Don’t believe the scare tactics from the opposition. Marijuana is no more a gateway drug than miniskirts are a pathway to prostitution. Our officials are quite capable of writing laws to regulate marijuana and prosecute irresponsible behavior. The prevalence of medical-marijuana collectives have had no major negative impact on San Diego, and anyone who tells you otherwise is trying to get you into church. People: Jesus loves the tokers, too. We’d like you to vote yes on Prop. 19.
Props. 20 and 27
In 2008, voters narrowly passed Prop. 11, which created an independent Citizens Redistricting Commission to redraw the district lines for the state Legislature and the Board of Equalization. Before it’s even really been given a chance, Prop. 27 aims to dissolve the commission and retuthe power to elected politicians. A vote for 27 is a vote for gerrymandering. Shame on the San Diego Democratic Party for endorsing it. We join the election reformers at Common Cause as well as the San Diego Republican Party in backing Prop. 20, which would expand the commission’s authority to include congressional districts. Vote yes on Prop. 20 and no on Prop. 27.
Prop. 21 would raise the vehicle-license surcharge by $18, which would generate $500 million in new revenue per year. Fifteen percent of those funds would go toward protecting wildlife and oceans. The rest would be used to keep state parks open and functioning. As loud as we’re going to groan the next time we renew our registration if Prop. 21 passes, we’ll be cheering when we roll into parks with better facilities—and when we don’t have to pay at the gate. Prop. 21 also eliminates the day fees for California vehicles, which means folks who visit parks more than a couple times a year will save a ton of money. We urge you to vote yes on Prop. 21.
Prop. 22, 25 and 26
Quick: What do California, Rhode Island and Arkansas have in common? They’re the only places where a state budget has to get the support of more than 66 percent of lawmakers before it can pass.
In elections, be they contests between candidates, initiatives on a ballot or floor votes in a legislative chamber, two-thirds of the votes is a devastating landslide. In California, Democrats have a sizable advantage in the state Legislature. But even though California voters have seen fit to put more Democrats in office than Republicans, the Democrats can’t get anything done, simply because they number less than 67 percent. The real power shifts to members of the minority party, a few of whom can extort pretty much whatever they want in exchange for their votes. And it takes a while; Californians long ago gave up on having a budget by the June 30 deadline. An agreement on the current-year budget wasn’t reached until last Friday.
Californians love to become enraged over political gridlock, but we also love creating it. We don’t want to give the party in power any actual power, and we tend to like our legislative and executive branches controlled by competing parties. And we won’t let anyone raise taxes without a two-thirds vote, meaning that when tax receipts are down, the only options are borrowing, shell games and service cuts. How can we expect anything different from what we’re getting?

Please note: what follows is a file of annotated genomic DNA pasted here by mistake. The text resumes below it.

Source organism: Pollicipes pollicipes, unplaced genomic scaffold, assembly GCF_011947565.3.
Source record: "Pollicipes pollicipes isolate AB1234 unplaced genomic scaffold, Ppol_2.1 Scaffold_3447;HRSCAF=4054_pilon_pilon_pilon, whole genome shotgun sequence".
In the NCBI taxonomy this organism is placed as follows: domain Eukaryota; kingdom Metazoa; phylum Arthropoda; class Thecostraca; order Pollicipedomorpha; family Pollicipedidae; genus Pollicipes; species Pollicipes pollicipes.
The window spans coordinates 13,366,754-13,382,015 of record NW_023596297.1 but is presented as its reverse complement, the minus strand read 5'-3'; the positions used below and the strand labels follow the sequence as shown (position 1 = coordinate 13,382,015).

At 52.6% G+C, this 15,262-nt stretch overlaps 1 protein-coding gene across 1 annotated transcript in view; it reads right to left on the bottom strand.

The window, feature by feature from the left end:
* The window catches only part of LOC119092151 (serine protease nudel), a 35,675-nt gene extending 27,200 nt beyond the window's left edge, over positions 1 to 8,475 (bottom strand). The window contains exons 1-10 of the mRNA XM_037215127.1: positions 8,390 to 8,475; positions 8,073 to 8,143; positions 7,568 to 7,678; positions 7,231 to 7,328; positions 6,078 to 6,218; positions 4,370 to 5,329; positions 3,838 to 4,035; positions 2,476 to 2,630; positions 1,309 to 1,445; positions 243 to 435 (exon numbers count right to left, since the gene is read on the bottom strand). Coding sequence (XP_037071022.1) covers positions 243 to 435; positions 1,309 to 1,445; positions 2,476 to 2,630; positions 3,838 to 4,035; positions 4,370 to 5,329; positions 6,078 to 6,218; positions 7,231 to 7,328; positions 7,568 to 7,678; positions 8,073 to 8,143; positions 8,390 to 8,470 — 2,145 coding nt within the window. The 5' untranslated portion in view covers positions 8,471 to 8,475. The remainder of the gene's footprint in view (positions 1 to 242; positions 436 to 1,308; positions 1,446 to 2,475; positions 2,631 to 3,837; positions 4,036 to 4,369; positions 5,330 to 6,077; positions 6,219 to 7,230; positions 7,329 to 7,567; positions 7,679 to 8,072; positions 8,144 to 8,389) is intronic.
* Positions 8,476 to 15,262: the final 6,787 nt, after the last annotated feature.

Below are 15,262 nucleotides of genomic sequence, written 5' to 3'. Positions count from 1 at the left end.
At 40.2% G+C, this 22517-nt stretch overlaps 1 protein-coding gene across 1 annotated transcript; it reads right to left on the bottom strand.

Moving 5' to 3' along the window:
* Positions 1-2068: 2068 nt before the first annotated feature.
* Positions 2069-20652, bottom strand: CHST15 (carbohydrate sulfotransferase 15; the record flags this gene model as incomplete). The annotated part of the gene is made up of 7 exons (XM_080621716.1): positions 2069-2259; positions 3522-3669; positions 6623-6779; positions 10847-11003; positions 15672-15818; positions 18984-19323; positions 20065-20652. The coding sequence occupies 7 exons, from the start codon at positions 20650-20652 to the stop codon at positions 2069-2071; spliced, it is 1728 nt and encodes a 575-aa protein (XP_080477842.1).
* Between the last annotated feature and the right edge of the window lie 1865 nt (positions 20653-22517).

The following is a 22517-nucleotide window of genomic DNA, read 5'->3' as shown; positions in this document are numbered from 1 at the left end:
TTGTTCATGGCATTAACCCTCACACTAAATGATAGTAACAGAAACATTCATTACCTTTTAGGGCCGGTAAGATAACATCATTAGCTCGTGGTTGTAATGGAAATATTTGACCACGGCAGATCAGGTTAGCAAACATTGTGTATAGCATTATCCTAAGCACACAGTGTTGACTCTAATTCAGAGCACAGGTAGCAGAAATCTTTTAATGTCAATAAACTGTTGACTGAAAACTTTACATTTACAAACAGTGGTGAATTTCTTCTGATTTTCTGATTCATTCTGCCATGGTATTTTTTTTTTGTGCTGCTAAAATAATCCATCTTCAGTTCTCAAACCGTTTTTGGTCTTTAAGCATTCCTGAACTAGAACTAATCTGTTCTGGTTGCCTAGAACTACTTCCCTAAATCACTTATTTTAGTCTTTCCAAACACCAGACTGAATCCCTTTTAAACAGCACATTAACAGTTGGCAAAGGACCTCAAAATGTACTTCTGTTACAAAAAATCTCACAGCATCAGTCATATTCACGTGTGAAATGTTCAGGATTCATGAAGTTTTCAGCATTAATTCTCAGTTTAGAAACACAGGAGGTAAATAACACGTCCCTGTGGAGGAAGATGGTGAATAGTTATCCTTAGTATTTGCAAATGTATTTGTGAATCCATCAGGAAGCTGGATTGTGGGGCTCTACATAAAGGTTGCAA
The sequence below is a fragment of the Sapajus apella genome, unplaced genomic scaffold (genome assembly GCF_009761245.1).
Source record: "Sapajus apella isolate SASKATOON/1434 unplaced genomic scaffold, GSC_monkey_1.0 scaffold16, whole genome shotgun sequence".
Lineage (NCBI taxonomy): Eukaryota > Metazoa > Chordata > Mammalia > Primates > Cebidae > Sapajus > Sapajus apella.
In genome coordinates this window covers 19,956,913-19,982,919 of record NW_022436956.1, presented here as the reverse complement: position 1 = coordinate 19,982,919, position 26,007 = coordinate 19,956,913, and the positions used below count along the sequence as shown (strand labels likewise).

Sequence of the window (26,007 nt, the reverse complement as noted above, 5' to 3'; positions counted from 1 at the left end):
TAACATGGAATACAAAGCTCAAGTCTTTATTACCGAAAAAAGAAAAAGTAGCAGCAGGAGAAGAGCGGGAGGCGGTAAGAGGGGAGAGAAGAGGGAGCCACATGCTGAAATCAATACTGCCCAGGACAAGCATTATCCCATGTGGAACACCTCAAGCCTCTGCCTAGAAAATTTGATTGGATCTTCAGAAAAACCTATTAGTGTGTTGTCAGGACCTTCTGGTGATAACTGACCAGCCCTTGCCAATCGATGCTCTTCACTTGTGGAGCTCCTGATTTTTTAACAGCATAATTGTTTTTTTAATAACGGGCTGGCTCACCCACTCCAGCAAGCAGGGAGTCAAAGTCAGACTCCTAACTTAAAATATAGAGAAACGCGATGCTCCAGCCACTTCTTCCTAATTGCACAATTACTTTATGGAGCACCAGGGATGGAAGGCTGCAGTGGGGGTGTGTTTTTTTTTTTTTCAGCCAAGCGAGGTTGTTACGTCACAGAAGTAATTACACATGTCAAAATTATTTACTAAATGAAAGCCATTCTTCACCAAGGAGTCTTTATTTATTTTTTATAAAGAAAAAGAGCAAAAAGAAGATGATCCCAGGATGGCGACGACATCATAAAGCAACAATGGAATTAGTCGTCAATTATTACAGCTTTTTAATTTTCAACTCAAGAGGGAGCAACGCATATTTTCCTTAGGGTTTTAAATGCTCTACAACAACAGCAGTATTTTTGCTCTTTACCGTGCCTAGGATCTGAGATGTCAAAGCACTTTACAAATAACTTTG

Prop. 25, funded largely by unions, would let the Legislature pass a budget with a simple majority vote (there’s controversy over whether it does an end-run around the super-majority requirement for raising taxes) and force lawmakers to forfeit all pay, permanently, for every day they fail to produce a budget after June 15 of each year. Business groups and large corporations are financing the opposition. Prop. 26, on the other hand, would add new fees and levies to the list of things that require a two-thirds majority. And Prop. 22 would bar the state from dipping into funds that would otherwise be spent by local governments, which might become unnecessary with passage of Prop. 25.
Look, you send people to Sacramento to represent you. Why must you bind their hands? Let them do what they believe is right (or what the lobbyists who fund their campaigns tell them to do), and if you don’t like the result, try the other party next time. Stop the madness: Vote “No” on Prop. 22, “Yes” on Prop. 25 and “No” on Prop. 26.
Prop. 23 would halt the implementation of AB 32—the California law that seeks to roll back greenhouse gas emissions to 1990 levels by 2020. Proponents of Prop. 23 (Big Oil has kicked down the most cash) argue that AB 32 will drive up energy costs and disproportionately effect low-income households and small businesses. They say the law’s clean-energy-focused mandates should be suspended until the state’s unemployment rate is below 5.5 percent for at least one year.
The thing is, that’s happened only three times in the last 40 years (says the state’s Legislative Analyst’s Office), which means that Prop. 23 would put AB 32 on hold indefinitely. We just can’t find clear evidence that AB 32 will be as costly as Yes on 23 suggests. More compelling are the arguments coming from the No on 23 side that point to the economic benefits of the state’s burgeoning clean-tech sector and the health benefits that’ll come with cleaner air, especially for low-income people of color, who often live in the most polluted parts of town. We urge a big ol’ “No” on Prop. 23.
In 2008 and 2009, Democrats in the state Legislature made a deal with Republicans: Support the state budget and, come 2011, businesses will get three new tax breaks. Prop. 24, spearheaded by the California Teachers Association, says those tax breaks would mean a $1.3 billion hit to the general fund and should be repealed.
Surprisingly, the usually left-leaning editorial writers at the Los Angeles Times and San Francisco Chronicle are urging a “No” vote on Prop. 24, arguing that more revenue means more spending and that ballot measures aren’t the right way to change tax policies. If the California budget were fiscally sound, we might agree—but it’s not. Education and social services are suffering mightily and now’s not the time to cut general-fund revenue. As Robert Reich, the former labor secretary and current professor of public policy at UC Berkeley, has pointed out, the tax breaks aren’t going to help mom-and-pop small businesses; they’re going to benefit big corporations that tend to sit on profits rather than reinvest in the workforce. Please say “Yes” to Prop. 24.